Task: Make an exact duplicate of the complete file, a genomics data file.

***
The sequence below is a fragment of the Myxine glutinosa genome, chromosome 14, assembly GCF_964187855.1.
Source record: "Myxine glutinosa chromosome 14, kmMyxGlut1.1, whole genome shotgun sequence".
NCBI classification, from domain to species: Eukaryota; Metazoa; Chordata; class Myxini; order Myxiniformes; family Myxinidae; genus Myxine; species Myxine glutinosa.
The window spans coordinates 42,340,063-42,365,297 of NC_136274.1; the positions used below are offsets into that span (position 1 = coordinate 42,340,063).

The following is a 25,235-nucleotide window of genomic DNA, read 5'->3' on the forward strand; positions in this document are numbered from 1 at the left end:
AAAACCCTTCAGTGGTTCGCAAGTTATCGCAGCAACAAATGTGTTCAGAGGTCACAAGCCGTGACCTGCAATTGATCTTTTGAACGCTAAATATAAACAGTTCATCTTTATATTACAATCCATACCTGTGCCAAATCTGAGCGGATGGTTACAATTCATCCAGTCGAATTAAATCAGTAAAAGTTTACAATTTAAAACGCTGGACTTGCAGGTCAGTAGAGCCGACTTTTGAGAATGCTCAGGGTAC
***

The sequence below is a fragment of the Myxine glutinosa genome, chromosome 14, assembly GCF_964187855.1.
Source record: "Myxine glutinosa chromosome 14, kmMyxGlut1.1, whole genome shotgun sequence".
NCBI classification, from domain to species: Eukaryota; Metazoa; Chordata; class Myxini; order Myxiniformes; family Myxinidae; genus Myxine; species Myxine glutinosa.
The window spans coordinates 42,340,063-42,365,297 of NC_136274.1; the positions used below are offsets into that span (position 1 = coordinate 42,340,063).

The following is a 25,235-nucleotide window of genomic DNA, read 5'->3' on the forward strand; positions in this document are numbered from 1 at the left end:
AAAACCCTTCAGTGGTTCGCAAGTTATCGCAGCAACAAATGTGTTCAGAGGTCACAAGCCGTGACCTGCAATTGATCTTTTGAACGCTAAATATAAACAGTTCATCTTTATATTACAATCCATACCTGTGCCAAATCTGAGCGGATGGTTACAATTCATCCAGTCGAATTAAATCAGTAAAAGTTTACAATTTAAAACGCTGGACTTGCAGGTCAGTAGAGCCGACTTTTGAGAATGCTCAGGGTAC